In my long career, the number of inspections that have occurred based on a drive-by number exactly 5. And of those, only 1 actually had pictures taken prior to entering the project. Of the others, three resulted in a either a fax (remember those?) or a phone call asking for my email that said “Hey, we saw such and such, please respond to this officially, letting me know it was investigated and taken care of.” The other one resulted in an immediate pull-in to gather the project team to go walk the site.

But they already use them!

Yep, they do. And in most of the cases it has been to investigate an incident so they can gather information from areas that are otherwise unsafe to enter.

And, I will not be surprised to see them become more of a common tool during the course of a normal inspection. There are some pretty nifty drones out there with cameras and speakers and such. So, where I can see them being used, intelligently, would be to fly them up to talk to the tower crane operator or to inspect a crane, rather than having the operator climb down, or the inspector climb up. Another time might be to just gather an overall scope of a project… is work being performed on the roof? If not, why bother to go up there.

In Conclusion

Drones are out there. They are amazing tools that can be used for inspections, even by OSHA. They are worth looking into to see if they can help with your own processes. And it will definitely be interesting to see where OSHA takes their stance on the use of drones in the coming months.

But, in my opinion, you don’t have to worry about “big-brother in the sky” looking at you or your project. Not yet, anyway.

Beside, if you are managing your project and conducting your activities safely, then you have nothing to be concerned with anyway.

Multi-Employer Worksites

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Who is responsible for what, exactly?

For those of you that have been in the construction industry for a while, the information that follows is likely to surprise you for one reason or another.

For some of you, you will think “Wait, what? That can’t possibly be true!” And for others of you, you will think “Wait, what? That’s always been the case, so how is this anything new?”

Turns out, much to my surprise, that both of those statements/feelings are completely legitimate. So, here is the back story.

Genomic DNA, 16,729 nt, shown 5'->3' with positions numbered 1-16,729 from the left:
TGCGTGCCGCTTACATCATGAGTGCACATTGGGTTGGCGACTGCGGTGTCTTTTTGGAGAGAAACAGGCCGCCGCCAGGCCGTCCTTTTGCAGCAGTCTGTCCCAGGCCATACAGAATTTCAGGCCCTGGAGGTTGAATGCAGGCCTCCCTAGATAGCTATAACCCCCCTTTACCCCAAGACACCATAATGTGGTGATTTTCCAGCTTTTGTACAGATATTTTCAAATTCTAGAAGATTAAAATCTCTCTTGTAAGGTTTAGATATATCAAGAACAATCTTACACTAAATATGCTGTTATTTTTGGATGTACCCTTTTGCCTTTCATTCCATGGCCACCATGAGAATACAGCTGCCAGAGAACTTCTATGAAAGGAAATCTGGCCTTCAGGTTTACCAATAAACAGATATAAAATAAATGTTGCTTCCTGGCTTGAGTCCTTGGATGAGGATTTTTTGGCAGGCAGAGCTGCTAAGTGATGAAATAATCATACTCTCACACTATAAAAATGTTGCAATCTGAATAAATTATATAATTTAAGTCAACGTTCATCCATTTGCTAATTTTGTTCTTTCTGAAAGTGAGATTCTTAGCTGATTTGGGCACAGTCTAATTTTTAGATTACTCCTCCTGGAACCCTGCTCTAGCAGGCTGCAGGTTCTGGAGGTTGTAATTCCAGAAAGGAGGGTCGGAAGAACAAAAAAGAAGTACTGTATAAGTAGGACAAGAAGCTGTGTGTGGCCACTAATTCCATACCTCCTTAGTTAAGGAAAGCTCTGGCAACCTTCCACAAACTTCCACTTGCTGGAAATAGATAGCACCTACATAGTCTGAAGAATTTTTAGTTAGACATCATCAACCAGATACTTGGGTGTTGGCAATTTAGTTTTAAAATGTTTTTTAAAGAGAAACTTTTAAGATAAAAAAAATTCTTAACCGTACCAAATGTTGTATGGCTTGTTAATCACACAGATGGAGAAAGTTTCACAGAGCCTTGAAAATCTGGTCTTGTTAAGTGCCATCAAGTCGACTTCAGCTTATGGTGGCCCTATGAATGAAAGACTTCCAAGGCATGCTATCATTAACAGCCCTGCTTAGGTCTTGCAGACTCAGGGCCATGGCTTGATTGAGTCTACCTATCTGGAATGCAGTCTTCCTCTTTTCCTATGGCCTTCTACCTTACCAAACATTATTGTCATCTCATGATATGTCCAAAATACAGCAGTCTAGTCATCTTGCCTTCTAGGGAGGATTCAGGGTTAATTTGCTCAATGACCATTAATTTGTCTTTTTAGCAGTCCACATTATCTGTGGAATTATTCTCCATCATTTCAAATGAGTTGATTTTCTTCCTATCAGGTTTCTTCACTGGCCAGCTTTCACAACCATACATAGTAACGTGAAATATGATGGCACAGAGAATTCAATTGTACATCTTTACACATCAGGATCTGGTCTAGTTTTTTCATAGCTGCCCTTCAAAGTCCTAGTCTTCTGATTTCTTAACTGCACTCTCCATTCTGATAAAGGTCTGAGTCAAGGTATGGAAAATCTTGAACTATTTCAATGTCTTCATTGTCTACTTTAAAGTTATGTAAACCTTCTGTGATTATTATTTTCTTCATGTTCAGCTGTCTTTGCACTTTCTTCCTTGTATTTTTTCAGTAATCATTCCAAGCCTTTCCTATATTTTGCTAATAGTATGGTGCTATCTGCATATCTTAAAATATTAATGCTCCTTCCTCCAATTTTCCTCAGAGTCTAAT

From the beginning OSHA had some verbiage that permitted them to cite whoever they deemed responsible for the violation.

And in 1999 OSHA released a directive titled “Multi-Employer Citation Policy” which clarified this responsibility.

First, OSHA defines what constitutes a Multi-Employer Worksite, which is a worksite where there is more than one employer involved in the completion of a contract…. So, that sounds familiar, right? It is virtually EVERY construction project that has ever been, or will ever be completed.

Next they provide 4 specific categories of employers that are cite-able for one violation. The short definitions are:

  • Creating Employer – The employer that actually caused the hazardous condition.
  • Exposing Employer – The employer that actually has employees exposed to the hazard.
  • Correcting Employer – The employer that is responsible for correcting the hazard (generally this responsibility is specifically assigned by contract, but not always). And finally…
  • Controlling Employer – The employer that is responsible for making sure everything is done properly, on time, in budget, and most importantly safely!

If you want to read all the nitty gritty about how they may these determinations, click here. Otherwise, just understand that this thing has been out there for a long time, and it has been used, at least on occasion in some locations. Trust me on that one.

But wait!!!

Apparently there had been a case way back in 1981 (Melerine v. Avondale Shipyards, Inc) where OSHA’s claim they could cite whoever was challenged, and based on the ruling of that lawsuit it was determined that essentially companies were only responsible for the actions of their own employees and not for the actions of anyone else, to include their subcontractors.

Maybe the 1999 Directive was OSHA’s answer to that lawsuit? Honestly, I don’t know. But because of that lawsuit the Fifth Circuit set a precedent that prevented citations from being issued based on that directive.

Fast-forward to 2015

I won’t rehash the whole thing here, but if you want to read the case, click here.

But the short version is that a General Contractor was cited by OSHA as the “Controlling Employer” for the actions of a 2nd tier subcontractor under the “Multi-Employer Citation Policy”.

As anticipated, the General Contractor contested the citation. And in the Appeals process it was determined that the General Contractor did in fact meet the definition of Controlling Employer, but because the citation was issued in the jurisdiction of the Fifth Circuit there was precedent to vacate the citation.

This decision then created yet another review. This review was of not only of this specific case, but also of all previous cases that established precedent in some way, as well as of the Multi-Employer Citation Policy itself. There are several pages of how they ultimately came to their decision, but a decision was finally reached.

Conclusion!

The Multi-Employer Citation Policy is alive and well!

So, go back to the top and read through it if you want the full details. Otherwise, just understand that as the Controlling Employer (i.e. Contractor) you are expected to ensure that EVERY worker, regardless of whose employee they are, is working in a safe environment in a safe manner. If your Subcontractor is issued a citation, you very well could end up with a similar citation because it is YOUR RESPONSIBILITY to CONTROL your worksite.